Three Making Stop at Oasis Known as Reno


Known as the biggest little city in the world, Reno has a similarly confounding image in the realm of minor league baseball.

Considering the Reno Silver Sox are a single-A co-op independent team and the only out-of-state participant in the otherwise all-Californian California League, Reno’s rung on the professional baseball ladder is not near the top.

But as three former San Diego high school products can attest, Reno can be an oasis . . . providing you don’t stay too long.


Dom Johnson, known locally for having been part of Poway High’s three consecutive basketball championships teams from 1984 to 1986, has spent the past four months on loan to Reno. The San Francisco Giant organization sent him there to rehabilitate his pitching shoulder, which required surgery in September.

Originally, the Giants thought that Johnson would miss the entire season.

“I was ready to go, and they thought differently, so they sent me here,” said Johnson, the son of Angel hitting coach Deron Johnson.

Johnson credits Dan Cassidy, a physical therapist in San Diego, for his early return and Dean Treanor, Reno’s pitching coach, for altering his mechanics and helping him work his way back into the Giants’ plans.

Splitting time between starts and the bullpen, Johnson is 3-5 with two saves and leads the team with a 3.33 earned run average.

At 27, third baseman Tommy Mitchell, who wears No. 7 and is built like brother Kevin of the Giants, has resurrected his career in Reno after playing for a San Diego-based semipro team on the weekends.

Mitchell, who went to Lincoln High, leads the team in on-base percentage (.382) and is second in home runs (eight), runs batted in (57) and slugging percentage (.417).


A month into the season, Kasey McKeon landed a coaching job with the Silver Sox. Former Padre Darrel Thomas had been fired recently as a Reno coach, and McKeon was out of work after being released as a catcher by Detroit last fall and Seattle this spring.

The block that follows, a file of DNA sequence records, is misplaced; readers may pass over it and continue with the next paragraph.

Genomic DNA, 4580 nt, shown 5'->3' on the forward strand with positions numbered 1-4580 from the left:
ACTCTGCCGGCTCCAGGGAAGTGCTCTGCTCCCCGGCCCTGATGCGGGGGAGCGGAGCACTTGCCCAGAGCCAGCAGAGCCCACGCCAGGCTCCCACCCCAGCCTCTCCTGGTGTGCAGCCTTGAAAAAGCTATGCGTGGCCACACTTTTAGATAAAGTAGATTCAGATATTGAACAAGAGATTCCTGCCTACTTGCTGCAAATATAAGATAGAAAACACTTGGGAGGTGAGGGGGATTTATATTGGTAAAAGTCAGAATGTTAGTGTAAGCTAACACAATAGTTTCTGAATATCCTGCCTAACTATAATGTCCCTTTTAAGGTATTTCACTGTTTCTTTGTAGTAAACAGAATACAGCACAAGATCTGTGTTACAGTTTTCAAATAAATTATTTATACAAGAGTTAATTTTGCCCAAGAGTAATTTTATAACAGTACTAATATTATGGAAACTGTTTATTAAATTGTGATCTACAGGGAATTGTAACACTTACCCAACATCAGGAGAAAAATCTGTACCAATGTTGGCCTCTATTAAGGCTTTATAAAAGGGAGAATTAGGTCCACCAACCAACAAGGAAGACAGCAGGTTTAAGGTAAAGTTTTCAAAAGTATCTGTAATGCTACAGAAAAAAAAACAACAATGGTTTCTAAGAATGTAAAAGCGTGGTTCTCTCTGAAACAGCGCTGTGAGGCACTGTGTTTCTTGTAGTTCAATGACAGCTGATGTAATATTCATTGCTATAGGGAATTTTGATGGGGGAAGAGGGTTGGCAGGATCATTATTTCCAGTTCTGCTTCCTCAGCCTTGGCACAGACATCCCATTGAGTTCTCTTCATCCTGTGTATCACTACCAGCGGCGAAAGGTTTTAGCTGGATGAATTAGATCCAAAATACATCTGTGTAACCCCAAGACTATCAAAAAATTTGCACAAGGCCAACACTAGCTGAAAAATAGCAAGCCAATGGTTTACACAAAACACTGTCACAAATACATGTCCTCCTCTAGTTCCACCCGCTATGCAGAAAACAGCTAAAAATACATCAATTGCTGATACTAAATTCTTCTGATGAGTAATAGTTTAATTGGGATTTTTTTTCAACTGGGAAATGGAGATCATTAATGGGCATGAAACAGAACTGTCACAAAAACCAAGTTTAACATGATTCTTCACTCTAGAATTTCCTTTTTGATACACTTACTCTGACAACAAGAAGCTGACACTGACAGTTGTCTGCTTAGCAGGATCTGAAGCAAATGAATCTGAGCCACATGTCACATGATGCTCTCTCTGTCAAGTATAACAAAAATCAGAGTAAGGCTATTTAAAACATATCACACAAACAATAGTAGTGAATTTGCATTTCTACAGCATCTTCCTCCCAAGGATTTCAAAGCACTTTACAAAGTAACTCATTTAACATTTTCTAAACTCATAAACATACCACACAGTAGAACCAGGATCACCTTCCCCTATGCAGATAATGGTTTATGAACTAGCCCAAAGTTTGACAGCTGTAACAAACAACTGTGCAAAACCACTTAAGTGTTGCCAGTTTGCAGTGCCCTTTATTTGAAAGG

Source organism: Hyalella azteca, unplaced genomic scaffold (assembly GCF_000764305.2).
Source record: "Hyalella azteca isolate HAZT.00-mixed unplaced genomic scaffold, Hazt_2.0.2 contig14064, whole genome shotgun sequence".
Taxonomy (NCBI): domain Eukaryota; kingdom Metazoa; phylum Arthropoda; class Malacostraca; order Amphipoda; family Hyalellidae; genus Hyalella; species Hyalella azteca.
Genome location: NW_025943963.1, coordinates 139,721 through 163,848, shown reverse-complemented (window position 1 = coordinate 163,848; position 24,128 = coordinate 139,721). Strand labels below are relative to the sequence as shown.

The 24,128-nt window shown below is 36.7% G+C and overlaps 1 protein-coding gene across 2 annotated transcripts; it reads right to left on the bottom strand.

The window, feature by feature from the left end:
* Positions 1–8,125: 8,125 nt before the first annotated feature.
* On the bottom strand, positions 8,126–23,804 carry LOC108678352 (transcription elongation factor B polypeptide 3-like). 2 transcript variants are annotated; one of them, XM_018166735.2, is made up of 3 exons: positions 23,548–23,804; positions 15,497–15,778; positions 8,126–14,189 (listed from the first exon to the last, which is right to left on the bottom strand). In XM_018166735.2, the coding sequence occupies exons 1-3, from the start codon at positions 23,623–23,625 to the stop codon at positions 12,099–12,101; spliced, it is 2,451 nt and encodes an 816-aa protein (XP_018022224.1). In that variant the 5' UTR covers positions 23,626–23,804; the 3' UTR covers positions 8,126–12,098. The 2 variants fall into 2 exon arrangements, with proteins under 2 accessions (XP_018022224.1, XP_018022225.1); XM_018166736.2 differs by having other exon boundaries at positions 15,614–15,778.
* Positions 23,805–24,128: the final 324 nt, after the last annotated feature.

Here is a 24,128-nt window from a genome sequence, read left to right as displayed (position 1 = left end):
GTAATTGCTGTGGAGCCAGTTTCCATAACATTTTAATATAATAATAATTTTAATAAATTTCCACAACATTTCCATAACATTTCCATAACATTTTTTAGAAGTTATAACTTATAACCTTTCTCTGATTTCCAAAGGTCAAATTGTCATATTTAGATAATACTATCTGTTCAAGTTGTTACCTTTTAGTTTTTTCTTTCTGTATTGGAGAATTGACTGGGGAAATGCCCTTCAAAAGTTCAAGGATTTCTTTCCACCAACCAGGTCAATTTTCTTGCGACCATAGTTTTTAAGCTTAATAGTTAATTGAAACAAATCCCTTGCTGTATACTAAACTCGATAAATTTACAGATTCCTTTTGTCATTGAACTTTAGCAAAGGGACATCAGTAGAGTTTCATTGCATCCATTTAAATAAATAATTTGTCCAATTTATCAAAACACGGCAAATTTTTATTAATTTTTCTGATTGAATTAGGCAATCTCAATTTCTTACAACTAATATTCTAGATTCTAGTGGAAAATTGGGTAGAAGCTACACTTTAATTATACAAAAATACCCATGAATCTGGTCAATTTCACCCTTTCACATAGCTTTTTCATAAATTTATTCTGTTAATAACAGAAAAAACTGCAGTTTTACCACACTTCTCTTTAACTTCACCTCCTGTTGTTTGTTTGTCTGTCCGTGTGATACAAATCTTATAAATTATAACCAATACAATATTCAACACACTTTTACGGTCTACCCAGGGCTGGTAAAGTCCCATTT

“It’s turned out to be a nice situation,” said McKeon, who attended Patrick Henry High and San Diego State and is the son of former Padre General Manager Jack McKeon. “I’m getting some great experience here that hopefully will turn into something bigger down the road.

“It was a tough transition, though, especially at the age (24) where there is still a desire to play, and you know that’s not going to happen. It was also tough because we’re an independent team, and most of the guys here are a couple years older than me.”

Trivia: Johnson, eighth on the section’s all-time basketball scoring list, played against two other current minor-league players in the 1984 3-A basketball championship game. Name them.

Four of a Kind: Former San Diego State infielder Nikco Riesgo, now playing outfield for the Philadelphia Phillies’ double-A team in Reading, Pa., recently had his fifth four-hit game of the season. Riesgo hit nine home runs in July, the third highest in the minors for the month.

Trivia Answer: Randy Hennis and Eric Karros played for Patrick Henry, which lost to Johnson and Poway, 57-51.


After high school, Hennis and Karros both moved on to UCLA and now are in the triple-A Pacific Coast League. Hennis recently came off a two-month stint on the disabled list and is 4-0 with a 3.36 ERA for the Astros’ team in Tucson. Karros is at .320 with 54 extra-base hits and 89 RBIs for the Dodgers’ affiliate in Albuquerque.

Around the Minors: Benji Gil, the Texas Rangers’ No. 1 pick in the June free agent draft out of Castle Park High, is hitting .323 with eight RBIs and five stolen bases in his first 16 games in rookie ball at Butte, Mont.

Cecil Espy, a No. 1 pick in the 1980 draft out of Point Loma High, was promoted to first-place Pittsburgh after hitting .310 for triple-A Buffalo.

Todd Pratt, a catcher from Chula Vista who was anticipating a promotion to Boston, is out for the year with a broken hand.